Friday, February 28, 2014
Spotlight On...Artem Yatsunov
Education: Montclair State University, Montclair, NJ
Why theater?: Well my parents are telecommunications radar engineers, and Ben’s (the playwright’s) parents are park rangers, so we didn’t want to be unoriginal and follow in their footsteps. Cause like, please, I could be a radar engineer in a heartbeat – I could wake up tomorrow and decide to just be one and I could do it, just like that. And Ben is all ranger, all the time. It is in his blood and he is one with nature. Seriously, you should watch him sprint a mile; the man is a gazelle.... so yeah, that’s “why theater”.
Tell us about Basic Help?: Basic Help is about two people on opposite ends of a journey through a crisis, of sorts. Cynthia (played deftly by Megan Greener) is reeling from a very recent failed relationship that has left her struggling to grasp who she thought she was and what she is now. Simon (the cool as ice Gavin Earl Johnson) in the meantime is slowly forgetting who he is – he has been working as a kitchenware sales associate since he graduated college and now is really good at it but none of his actual hopes, dreams or aspirations have materialized; he can potentially stay in the deep space vacuum that is the cubicle office workplace forever. Simon is not sad about any of it – until he meets Cynthia. As he watches her climb out of the darkness it sheds a stark light on how deep in the well of desolation he is in his own comfortable life. It’s a fast little play about going nowhere, about being stuck and about rapid change. It is a eulogy to the state of being in stasis. With jokes.
What inspired you to direct Basic Help?: Ben and I both regard ourselves as gentlemen of refined manners and pride ourselves on our incredibly amiable phone banter etiquette with help line personnel. We’re wonderful to catch on the phone! Every time my Chase bank account manager calls me concerning my once again over drafted bank account I have the cheeriest, excited disposition; although it is never ever ever never good news – it is always only very bad news when the bank calls – I strive to make the banker's day a little brighter - and I always succeed. It’s almost a competition, who can out-polite who. This play examines the concepts of the private and the social using long distance communication – we see the two people in their own private worlds, communicating with one another only through phone calls. The “kitchenware help line” serves as a conduit and their only social contract between each other. There’s a lot of comedy in how hard and awkward it can be to get comfortable talking with a complete stranger who you can’t see.
What kind of theater speaks to you? What or who inspires you as an artist?: I feel like we gravitate to theatre that is uninhibited. That may seem like a really general and naïve answer but we’re actually really old timey fellas who prefer straightforward daring storytelling. We like fearless stories, plays that don’t hold back – ‘Night Mother, or The Pillowman, for example. Tina and Amy: Last Night in Paradise is a very current kindred spirit to that mission, too. Not to be missed!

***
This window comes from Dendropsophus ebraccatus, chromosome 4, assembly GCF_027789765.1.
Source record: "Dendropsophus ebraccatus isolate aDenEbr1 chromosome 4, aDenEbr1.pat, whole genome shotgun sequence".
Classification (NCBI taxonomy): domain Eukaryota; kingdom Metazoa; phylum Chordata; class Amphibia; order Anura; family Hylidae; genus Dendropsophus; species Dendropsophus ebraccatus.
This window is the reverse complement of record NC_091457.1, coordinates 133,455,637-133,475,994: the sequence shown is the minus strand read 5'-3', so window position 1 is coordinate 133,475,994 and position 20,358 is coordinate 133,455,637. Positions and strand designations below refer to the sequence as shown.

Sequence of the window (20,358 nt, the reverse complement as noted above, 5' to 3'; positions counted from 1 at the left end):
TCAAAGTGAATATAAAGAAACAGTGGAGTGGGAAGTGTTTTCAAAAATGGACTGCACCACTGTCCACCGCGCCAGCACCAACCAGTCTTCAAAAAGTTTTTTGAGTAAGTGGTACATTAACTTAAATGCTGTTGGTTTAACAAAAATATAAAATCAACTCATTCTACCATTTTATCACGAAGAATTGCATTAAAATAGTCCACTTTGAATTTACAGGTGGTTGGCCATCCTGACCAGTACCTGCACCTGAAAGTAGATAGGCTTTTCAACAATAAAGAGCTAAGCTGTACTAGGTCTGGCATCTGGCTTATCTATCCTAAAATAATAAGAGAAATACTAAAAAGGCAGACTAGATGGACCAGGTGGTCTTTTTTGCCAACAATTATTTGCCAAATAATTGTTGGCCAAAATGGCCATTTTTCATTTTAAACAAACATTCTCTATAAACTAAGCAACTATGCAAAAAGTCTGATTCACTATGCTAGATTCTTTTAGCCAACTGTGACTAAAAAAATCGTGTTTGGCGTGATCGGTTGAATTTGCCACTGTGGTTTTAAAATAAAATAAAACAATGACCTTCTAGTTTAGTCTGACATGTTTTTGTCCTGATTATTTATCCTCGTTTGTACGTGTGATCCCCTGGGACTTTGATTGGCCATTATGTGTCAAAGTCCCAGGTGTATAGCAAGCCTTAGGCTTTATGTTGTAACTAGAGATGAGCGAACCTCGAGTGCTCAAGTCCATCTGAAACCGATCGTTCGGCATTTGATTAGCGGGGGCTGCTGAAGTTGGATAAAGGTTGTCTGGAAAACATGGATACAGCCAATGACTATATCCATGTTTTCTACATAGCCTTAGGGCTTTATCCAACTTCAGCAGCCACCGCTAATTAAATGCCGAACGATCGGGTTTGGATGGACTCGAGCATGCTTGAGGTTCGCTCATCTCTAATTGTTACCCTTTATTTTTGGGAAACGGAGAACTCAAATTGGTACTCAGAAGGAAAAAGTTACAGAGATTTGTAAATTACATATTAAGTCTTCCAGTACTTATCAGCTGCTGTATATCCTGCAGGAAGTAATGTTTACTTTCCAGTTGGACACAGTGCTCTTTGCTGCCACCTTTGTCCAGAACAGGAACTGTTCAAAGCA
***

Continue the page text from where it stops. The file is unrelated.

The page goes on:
If you could work with anyone you’ve yet to work with, who would it be?: Antonia Lassar, Emily Mann, or Clay McLeod Chapman.
What show have you recommended to your friends?: Tina and Amy: Last Night in Paradise - if I wasn't a man, which I am, I would want to be a cast member in that show. I've told them countless times that I could get in good enough shape by the end of February to be in the production, but they are still insisting on flying George Clooney out to be their stage hand and the aerial acrobat for their "sexy-dance-with-circus-giraffes-and-veggie-oil" sequence.
Who would play you in a movie about yourself and what would it be called?: Idris Alba, "The Tides of Tomorrow". It’s set on an island after the apocalypse and Idris Alba is playing me as a super scientist stranded, having just survived a super special and deadly people-killing planet-wide explosion. Fearing that the world’s populations is dying out, Idris (me) constructs a clone machine – out of conch shells, palm leaves, coconuts, etc – and creates many clones of himself (me)…. But the clones don’t care about the world population problem, the clones just want the island and the planet all to themselves. Action, mind games, lethal coconut bowling tournaments, the hunter is hunted, and of course – romance! It’s sort of like that scene from "Total Recall" at the very end, meets "Cast Away", meets "The Wire".
What’s your biggest guilty pleasure?: All of them. I only have big pleasures and I feel really guilty.
What’s the most played song on your iPod?: I don’t own any Apple products. I like Tom Waits.
If you weren’t working in theater, you would be _____?: Colonizing the moon.
What’s up next?: Probably a production of The Pillowman or Macbeth in New Jersey in May. Then, I’m going to tour around Canada with my girl-friend Antonia Lassar, who is a real-life dragon and the star of Tina and Amy: Last Night in Paradise, and we will be performing our two-person musical audience-participation-show called Pair of Animals… wants to marry YOU! We’ll be at Edmonton and Winnipeg Fringes so check us out! And we’re hoping to get into Minnesota Fringe, too – cross your fingers and your toes for us, everyone!